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Alimony – The $2.3B Reporting Gap

Posted by McDonald & Osborne Posted on Oct 14 2015

Alimony – Not always the most comfortable subject to discuss, but unfortunately it’s a common transaction in today’s society. From a tax perspective, it’s important to know how the payments (or collection of such payment) will affect your personal tax liability. Generally, alimony payments made to an ex-spouse are deductible in the year paid. In turn, the ex receiving such payments must report the amounts received as income on their tax return.

In a recent USA Today article, the US Inspector General reported a gap of more than $2.3 billion dollars between amounts taken as a deduction and the amount reported as income on the corresponding ex-spouse’s tax return. Investigators found that “567,887 taxpayers claimed more than $10 billion in alimony deductions in the tax year 2010. Nearly half of those filers claimed deductions for which there was no income reported by the ex-spouse, or the payment reported didn’t match the deduction”.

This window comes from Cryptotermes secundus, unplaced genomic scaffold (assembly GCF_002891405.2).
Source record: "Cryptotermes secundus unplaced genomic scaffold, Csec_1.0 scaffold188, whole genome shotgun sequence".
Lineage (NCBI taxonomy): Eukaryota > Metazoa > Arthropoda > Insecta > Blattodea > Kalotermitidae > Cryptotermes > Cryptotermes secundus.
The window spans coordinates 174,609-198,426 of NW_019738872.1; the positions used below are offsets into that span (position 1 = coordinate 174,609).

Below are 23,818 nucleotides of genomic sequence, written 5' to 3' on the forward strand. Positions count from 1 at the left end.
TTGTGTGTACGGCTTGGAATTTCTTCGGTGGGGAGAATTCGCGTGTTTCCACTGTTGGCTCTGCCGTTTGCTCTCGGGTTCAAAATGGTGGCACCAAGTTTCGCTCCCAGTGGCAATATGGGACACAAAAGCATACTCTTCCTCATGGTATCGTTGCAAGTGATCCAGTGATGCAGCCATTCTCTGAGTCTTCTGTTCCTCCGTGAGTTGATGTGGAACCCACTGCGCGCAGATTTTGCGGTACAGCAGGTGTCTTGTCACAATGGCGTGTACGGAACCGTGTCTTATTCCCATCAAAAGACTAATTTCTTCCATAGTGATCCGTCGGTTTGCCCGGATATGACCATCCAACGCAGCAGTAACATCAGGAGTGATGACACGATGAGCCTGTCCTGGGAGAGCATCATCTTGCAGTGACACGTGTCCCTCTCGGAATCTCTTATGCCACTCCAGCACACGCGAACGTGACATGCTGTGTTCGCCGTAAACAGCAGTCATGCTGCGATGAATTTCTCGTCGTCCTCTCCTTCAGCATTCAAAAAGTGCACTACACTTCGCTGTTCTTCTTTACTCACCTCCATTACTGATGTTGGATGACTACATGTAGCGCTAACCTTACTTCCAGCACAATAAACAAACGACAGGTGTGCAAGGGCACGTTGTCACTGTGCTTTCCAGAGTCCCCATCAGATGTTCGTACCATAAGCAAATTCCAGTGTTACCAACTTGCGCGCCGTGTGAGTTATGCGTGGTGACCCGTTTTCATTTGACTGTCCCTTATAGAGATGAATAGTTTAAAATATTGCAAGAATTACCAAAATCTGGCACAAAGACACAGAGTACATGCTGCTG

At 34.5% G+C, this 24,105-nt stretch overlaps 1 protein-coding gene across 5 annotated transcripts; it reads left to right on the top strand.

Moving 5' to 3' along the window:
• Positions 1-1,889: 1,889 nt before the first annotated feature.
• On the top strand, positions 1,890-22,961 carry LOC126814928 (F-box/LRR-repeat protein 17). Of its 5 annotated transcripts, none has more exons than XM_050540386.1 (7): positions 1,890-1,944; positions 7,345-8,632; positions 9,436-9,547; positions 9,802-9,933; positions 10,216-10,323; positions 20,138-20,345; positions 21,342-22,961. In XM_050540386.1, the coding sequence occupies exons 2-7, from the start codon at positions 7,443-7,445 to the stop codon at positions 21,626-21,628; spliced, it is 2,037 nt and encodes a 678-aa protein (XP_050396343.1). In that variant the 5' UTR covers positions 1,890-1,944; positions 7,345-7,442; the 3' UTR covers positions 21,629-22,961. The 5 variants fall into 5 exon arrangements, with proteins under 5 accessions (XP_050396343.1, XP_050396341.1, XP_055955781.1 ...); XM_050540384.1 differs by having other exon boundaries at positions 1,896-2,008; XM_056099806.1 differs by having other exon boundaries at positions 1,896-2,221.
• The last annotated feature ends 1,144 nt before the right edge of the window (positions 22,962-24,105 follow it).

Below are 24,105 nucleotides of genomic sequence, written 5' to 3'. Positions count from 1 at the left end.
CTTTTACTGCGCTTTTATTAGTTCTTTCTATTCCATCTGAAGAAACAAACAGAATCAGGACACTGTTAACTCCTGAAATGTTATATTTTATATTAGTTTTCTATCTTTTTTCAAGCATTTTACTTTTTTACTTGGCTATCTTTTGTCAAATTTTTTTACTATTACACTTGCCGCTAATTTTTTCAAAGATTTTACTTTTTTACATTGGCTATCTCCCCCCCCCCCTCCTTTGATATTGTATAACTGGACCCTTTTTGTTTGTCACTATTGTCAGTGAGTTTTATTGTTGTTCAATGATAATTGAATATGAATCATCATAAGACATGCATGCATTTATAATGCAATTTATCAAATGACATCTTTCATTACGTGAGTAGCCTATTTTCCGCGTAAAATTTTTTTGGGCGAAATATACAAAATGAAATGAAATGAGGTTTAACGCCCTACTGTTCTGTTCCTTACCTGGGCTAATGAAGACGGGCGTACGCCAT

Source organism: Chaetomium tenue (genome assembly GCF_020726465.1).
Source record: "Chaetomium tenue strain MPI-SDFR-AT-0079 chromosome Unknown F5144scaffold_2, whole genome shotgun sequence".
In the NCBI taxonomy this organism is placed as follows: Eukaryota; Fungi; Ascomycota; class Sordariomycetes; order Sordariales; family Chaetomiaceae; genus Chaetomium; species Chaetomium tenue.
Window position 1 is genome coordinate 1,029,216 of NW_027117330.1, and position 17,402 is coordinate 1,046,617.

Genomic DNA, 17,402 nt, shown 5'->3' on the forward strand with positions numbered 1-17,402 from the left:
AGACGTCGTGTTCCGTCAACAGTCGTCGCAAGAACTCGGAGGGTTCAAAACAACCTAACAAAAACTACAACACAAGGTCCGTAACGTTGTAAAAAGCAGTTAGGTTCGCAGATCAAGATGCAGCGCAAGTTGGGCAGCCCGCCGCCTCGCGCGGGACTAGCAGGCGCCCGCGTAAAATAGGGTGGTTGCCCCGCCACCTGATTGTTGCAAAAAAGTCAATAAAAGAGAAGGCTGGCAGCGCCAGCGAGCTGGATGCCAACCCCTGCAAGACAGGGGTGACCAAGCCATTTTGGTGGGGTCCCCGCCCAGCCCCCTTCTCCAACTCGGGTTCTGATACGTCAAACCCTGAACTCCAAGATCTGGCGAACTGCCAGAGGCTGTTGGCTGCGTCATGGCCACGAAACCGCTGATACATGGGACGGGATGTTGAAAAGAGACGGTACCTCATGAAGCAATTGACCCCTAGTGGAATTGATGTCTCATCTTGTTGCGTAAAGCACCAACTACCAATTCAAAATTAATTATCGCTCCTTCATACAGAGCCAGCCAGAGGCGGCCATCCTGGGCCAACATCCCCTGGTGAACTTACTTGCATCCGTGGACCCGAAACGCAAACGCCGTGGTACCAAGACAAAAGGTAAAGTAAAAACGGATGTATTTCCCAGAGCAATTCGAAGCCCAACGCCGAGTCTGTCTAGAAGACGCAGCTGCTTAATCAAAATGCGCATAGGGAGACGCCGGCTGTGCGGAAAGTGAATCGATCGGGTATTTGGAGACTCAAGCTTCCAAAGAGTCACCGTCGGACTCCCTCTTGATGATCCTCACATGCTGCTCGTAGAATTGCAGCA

Furthermore, the report went on to say that the IRS “generally has no processes or procedures to address this substantial compliance gap”. The IRS responded by basically stating they are working on it. But between increased IRS responsibility to enforce the Affordable Care Act and agency budget cuts you would have to question how many resources they could afford to allocate to such issues (see our related post IRS Blues: Budget Cuts and Poor Customer Service ).

To be deductible as alimony ALL of the following must be true:

  • Payments are required by a written divorce or separation instrument
  • Payer and recipient spouse do not file a joint tax return
  • Payment is in cash (including checks and money orders)
  • Payment is not designated in the instrument as “not alimony”
  • Divorced and legally separated spouses are not members of the same household when the payment is made
  • Payments are not required after death of the recipient spouse
  • Payment is not treated as child support

If alimony and child support are both required under a divorce or separation instrument, and the total payments made are less than the required amount, payments are first applied to child support (which is not deductible) and then to alimony.

Stephen Osborne, CPA
Certified Public Accountant

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